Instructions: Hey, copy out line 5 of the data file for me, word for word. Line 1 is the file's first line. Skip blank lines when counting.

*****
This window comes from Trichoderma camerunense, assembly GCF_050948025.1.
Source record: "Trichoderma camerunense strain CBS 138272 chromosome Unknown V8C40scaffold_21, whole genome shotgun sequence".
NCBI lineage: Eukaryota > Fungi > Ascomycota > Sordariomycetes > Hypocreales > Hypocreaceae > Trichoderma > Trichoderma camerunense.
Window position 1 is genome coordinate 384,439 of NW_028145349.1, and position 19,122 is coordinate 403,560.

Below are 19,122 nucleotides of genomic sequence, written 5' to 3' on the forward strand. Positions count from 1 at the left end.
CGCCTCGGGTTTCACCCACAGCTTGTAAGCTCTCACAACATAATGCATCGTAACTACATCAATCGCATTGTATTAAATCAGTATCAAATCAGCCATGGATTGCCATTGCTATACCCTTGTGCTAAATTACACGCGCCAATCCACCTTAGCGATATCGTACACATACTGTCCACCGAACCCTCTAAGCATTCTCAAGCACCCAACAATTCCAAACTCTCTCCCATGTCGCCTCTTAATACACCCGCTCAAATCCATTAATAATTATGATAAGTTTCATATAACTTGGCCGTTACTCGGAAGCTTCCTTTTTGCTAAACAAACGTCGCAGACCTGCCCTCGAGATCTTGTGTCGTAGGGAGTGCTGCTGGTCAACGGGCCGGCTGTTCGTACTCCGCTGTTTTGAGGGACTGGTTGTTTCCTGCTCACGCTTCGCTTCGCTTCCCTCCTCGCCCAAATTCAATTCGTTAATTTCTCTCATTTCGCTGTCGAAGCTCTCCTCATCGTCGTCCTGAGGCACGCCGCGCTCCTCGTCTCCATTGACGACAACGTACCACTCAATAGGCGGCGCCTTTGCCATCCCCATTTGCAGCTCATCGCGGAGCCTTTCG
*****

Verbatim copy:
Below are 19,122 nucleotides of genomic sequence, written 5' to 3' on the forward strand. Positions count from 1 at the left end.